Born in the district of Danalva in the parish of Hanover, beautiful Jamaica, Isaac Pennycooke has chalked up an impressive career in the sport of cricket in his native Jamaica, England and Canada. As a youth he excelled in the game for his school and village.
Penny, as he is affectionately called, migrated to England in 1956 and immediately joined the Yorkshire Elect Board (Y.E.B.), where he starred for four years as a right-hand swing bowler. He left England for Canada in 1961, choosing the French province of Quebec to call home. Penny’s passion for the sport can only be summed up as “incredible.” He played cricket for four different clubs in Quebec for an unprecedented 43 years – 35 for Rolls Royce Cricket Club, the company where he was employed. As Sports Director at Rolls Royce, he was responsible for the establishment of the cricket field. After his retirement from Rolls Royce, he played for the Verdant Cricket Club for five years.
As a fast swing bowler with the distinctive “round arm” action, Penny is well known and very much respected throughout many cricketing circles. He was the ultimate work horse for every team he represented. All opening batsmen knew no matter how they hoped, they had their work cut out whenever they faced Penny, because though they may have an easy time at bat facing the other bowlers, to their dismay, when it came to Penny, who was usually seen with a broad grin on his face and a new ball in hand, like a soldier, he was ready to do battle.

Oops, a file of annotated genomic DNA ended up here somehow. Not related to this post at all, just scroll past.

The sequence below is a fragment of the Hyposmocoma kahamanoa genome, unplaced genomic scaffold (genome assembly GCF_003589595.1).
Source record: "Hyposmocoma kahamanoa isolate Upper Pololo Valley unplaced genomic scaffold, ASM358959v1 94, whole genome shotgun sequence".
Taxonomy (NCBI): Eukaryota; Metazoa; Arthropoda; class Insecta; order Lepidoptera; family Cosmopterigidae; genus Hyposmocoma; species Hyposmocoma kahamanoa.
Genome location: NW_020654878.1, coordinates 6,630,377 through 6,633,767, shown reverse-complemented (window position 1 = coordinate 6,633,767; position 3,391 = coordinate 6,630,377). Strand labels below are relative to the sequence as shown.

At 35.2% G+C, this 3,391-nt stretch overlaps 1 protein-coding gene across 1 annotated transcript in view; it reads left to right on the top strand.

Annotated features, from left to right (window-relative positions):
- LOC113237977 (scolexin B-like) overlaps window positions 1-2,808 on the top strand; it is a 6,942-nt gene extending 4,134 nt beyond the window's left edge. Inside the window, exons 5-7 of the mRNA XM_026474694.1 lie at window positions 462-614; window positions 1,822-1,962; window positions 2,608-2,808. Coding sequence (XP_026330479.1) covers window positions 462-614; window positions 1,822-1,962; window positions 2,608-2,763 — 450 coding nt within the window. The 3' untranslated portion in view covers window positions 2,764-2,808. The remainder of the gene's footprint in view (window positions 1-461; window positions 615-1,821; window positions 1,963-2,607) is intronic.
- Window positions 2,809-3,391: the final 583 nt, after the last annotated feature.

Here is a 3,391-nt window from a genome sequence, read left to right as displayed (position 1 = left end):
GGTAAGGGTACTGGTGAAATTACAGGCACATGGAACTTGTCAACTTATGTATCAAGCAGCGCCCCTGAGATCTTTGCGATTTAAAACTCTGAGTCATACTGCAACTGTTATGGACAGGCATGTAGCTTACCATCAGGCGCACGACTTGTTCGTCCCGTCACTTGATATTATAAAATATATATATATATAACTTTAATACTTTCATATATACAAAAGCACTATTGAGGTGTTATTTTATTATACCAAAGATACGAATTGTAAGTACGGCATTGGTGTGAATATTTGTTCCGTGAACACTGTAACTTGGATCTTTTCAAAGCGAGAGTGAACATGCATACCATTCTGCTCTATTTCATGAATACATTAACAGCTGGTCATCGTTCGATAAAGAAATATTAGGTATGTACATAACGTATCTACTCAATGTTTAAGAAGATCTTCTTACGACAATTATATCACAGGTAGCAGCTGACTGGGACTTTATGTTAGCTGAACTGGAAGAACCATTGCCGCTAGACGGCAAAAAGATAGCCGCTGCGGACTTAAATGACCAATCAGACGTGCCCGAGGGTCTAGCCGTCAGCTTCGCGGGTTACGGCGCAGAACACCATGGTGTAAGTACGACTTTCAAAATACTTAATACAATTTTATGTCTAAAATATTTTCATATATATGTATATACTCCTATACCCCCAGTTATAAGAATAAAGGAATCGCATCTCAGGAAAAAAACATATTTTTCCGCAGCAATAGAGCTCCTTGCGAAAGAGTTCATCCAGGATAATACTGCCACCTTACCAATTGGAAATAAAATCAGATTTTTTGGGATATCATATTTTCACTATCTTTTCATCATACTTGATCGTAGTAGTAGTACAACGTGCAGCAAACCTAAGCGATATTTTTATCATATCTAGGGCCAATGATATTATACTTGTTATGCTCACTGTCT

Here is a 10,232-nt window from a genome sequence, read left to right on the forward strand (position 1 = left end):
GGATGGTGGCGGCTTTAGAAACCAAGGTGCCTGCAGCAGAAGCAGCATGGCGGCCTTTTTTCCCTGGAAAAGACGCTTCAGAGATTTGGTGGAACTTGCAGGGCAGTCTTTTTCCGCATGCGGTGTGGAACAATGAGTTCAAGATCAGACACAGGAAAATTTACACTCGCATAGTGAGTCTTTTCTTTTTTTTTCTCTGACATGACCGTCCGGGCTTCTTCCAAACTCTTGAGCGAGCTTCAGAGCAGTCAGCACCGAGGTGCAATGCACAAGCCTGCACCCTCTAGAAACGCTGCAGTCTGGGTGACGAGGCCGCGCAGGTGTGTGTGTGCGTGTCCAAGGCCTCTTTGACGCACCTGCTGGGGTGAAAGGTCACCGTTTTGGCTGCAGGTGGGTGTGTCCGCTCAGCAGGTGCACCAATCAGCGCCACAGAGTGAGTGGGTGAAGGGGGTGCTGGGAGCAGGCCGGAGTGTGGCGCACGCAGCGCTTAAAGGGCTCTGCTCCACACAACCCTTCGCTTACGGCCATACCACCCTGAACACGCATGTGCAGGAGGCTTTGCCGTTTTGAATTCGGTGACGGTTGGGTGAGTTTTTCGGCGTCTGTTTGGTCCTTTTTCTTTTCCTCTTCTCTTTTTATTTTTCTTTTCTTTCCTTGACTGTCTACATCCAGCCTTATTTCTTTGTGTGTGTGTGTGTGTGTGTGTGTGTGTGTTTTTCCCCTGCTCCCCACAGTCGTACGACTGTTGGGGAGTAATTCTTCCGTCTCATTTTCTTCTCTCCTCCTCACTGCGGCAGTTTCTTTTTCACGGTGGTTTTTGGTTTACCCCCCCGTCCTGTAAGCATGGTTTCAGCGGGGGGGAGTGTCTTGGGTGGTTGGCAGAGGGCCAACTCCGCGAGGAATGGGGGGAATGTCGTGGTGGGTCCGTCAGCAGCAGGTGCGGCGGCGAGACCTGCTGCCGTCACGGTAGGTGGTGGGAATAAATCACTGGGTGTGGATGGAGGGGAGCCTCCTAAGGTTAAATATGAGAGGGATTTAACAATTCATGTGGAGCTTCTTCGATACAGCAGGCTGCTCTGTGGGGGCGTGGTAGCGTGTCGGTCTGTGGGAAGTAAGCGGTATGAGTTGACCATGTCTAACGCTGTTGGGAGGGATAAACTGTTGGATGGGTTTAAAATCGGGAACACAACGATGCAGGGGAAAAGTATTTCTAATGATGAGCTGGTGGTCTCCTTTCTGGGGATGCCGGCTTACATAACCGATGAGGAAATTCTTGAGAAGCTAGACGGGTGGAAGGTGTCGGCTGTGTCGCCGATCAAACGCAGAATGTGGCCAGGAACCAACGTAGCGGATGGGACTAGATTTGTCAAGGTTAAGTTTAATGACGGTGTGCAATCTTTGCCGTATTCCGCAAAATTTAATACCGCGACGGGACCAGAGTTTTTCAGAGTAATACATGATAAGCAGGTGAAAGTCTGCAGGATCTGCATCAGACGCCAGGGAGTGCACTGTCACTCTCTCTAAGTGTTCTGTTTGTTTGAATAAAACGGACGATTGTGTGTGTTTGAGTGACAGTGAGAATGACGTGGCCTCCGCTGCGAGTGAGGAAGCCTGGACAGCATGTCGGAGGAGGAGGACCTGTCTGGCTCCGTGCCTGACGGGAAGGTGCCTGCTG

Penny never missed a cricket game. He was a fierce opponent of the well respected Sportmen’s Athletic Club of Hartford’s cricket team in which he enjoyed some memorable competition. His relationship with Sportmen has lasted over 28 years. He will always be remembered as the consummate sportsman who is willing to travel hundreds of miles to promote this wonderful sport.
During a Canadian Inter Provincial Tournament in Ottawa, Penny was privileged to play against one of the best batsmen in cricket, the West Indian and part of the great 3Ws, Sir Everton Weeks. He was also selected as an administrator, player and the cricketing fraternity is very grateful for his contribution.
Post retirement, Penny continued to express his love for the game. He joined the ranks as a qualified umpire in the Quebec Cricket Federation, where he continued to serve. We believe Penny’s inducted into the Cricket Hall of Fame is well deserved.